Christmas at Sears & Roebuck
“The Sears catalog serves as a mirror of our times, recording for future historians today’s desires, habits, customs, and mode of living. The roots of the Sears catalog trace back to the Homestead Act of 1864 and are as old as the company. By the early 19th century, the Sears catalog had become known in the industry as ‘the Consumers’ Bible’. In 1933, Sears, Roebuck and Co. produced the first of its famous Christmas catalogs known as the “Sears Wish book”, a catalog featuring toys and gifts and separate from the annual Christmas Catalog. The catalog also entered the language, particularly of rural dwellers, as a euphemism for toilet paper. In the days of outhouses, the pages of the mass-mailed catalog were often used as toilet paper.” Wikipedia and Sears Archives
In a time before mailboxes vomited forth daily streams of mass-marketed catalogs, Sears stood mightily as the most evolved holiday mass marketer. The Sears Christmas Catalog’s arrival heralded the first day of an Advent season teeming with material wants. Any hope of a deeply spiritual holiday experience was defiled by the arrival of the Consumer’s Bible. One had to merely open the first page of this Domesday-sized registry and immediately fall under its mistletoe spell. Each page of the journal was jammed with adult gumdrops and candied children’s gifts – each sweeter and more contemporary than the next. It was an age of inventions, innovations and space exploration. In material America, the Sears catalog offered an adult primer on how one might improve their circumstances and with each purchase you moved more comfortably into a cocoon of creature comfort. To a kid, it was literally an inventory of every item warehoused within St Nicholas’ bag.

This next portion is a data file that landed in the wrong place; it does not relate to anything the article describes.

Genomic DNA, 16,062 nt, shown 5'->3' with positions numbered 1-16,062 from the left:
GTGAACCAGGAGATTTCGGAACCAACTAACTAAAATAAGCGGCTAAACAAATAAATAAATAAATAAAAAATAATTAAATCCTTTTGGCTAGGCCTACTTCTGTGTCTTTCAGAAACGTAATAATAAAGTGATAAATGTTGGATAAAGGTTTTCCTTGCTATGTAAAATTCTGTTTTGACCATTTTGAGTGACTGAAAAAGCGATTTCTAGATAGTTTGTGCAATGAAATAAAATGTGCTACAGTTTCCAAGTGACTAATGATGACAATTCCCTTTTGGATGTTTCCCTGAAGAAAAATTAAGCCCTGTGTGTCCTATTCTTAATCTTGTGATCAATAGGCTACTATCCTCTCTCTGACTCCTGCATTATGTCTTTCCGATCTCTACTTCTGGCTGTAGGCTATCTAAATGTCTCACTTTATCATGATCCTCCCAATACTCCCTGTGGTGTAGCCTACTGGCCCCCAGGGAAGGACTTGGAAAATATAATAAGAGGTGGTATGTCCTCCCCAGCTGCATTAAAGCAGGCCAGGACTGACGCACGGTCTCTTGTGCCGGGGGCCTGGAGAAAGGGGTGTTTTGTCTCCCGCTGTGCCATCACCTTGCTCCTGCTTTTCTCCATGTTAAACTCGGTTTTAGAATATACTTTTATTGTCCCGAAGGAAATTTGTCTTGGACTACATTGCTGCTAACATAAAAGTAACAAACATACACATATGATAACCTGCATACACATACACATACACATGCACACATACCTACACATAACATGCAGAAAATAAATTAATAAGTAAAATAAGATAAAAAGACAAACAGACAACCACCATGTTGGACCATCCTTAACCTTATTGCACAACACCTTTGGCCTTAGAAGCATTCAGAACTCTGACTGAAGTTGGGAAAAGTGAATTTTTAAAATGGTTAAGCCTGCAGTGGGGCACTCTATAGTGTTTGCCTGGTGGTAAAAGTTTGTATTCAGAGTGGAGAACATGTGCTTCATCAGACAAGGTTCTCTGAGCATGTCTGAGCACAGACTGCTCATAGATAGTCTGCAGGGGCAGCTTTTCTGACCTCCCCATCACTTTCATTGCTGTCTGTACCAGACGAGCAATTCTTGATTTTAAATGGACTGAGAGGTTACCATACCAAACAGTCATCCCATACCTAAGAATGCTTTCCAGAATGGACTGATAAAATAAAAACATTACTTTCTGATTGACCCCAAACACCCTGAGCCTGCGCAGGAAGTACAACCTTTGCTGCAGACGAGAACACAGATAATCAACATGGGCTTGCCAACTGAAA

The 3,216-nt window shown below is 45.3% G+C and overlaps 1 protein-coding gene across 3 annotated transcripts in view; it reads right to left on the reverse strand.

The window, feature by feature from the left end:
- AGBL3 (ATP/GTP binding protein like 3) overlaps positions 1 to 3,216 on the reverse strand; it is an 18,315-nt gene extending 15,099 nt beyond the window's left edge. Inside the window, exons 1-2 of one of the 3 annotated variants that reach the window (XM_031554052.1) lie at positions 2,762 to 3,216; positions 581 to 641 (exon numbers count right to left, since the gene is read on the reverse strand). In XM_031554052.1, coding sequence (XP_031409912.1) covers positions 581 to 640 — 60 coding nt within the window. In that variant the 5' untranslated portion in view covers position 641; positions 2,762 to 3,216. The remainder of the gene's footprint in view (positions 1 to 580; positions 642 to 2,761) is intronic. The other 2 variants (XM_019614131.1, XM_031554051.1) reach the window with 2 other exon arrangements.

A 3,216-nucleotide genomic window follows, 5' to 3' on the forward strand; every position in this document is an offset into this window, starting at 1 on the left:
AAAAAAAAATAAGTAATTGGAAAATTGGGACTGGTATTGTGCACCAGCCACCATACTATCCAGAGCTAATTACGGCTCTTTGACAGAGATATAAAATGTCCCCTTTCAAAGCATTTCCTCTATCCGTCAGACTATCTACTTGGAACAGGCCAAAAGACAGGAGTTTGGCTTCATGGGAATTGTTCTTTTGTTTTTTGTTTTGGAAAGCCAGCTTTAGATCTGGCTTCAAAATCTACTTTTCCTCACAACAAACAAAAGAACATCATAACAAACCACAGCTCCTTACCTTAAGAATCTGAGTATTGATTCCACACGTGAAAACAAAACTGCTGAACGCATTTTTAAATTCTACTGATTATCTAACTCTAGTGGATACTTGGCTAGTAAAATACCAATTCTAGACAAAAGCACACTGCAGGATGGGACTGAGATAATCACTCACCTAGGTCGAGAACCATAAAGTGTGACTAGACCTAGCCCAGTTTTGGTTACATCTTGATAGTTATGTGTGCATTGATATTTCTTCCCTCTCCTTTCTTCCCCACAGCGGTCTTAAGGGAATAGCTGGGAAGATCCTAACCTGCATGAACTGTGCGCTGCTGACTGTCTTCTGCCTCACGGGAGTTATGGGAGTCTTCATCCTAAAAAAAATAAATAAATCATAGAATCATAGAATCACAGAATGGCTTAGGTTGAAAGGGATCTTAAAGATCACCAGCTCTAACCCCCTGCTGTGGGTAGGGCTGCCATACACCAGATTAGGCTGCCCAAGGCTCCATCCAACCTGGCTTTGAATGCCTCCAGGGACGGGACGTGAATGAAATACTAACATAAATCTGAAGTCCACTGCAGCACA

Each December, my mother would award us a different colored pen with instructions to circle items in the Sears catalog that we felt might best capture Santa’s imagination. The guide pushed everything from guns to garden hoses. Sears even sold elevated pools that one could fill up with water straight out of a garden hose. My father dismissed the pools as “tacky.” If tacky meant awesome, then I agreed. I quickly circled the 10’ by 20’ plastic monstrosity replete with its heavy duty, micro-resin safety ladder and pool skimmer. The children playing inside of the pool seemed to be having so much fun. They were not attempting to drown one another or disable the pool skimmer by tying its flickering tail into knots. They were playing with a bright, overblown beach ball – - the kind of ball we owned for perhaps a total of 12 seconds – before it was bitten by an animal or burst under the weight of an overzealous kid. Swimming pools? This was California at Christmas. The temperature outside was stretching up to 75 degrees on Santa Ana winds. I would be swimming by New Years.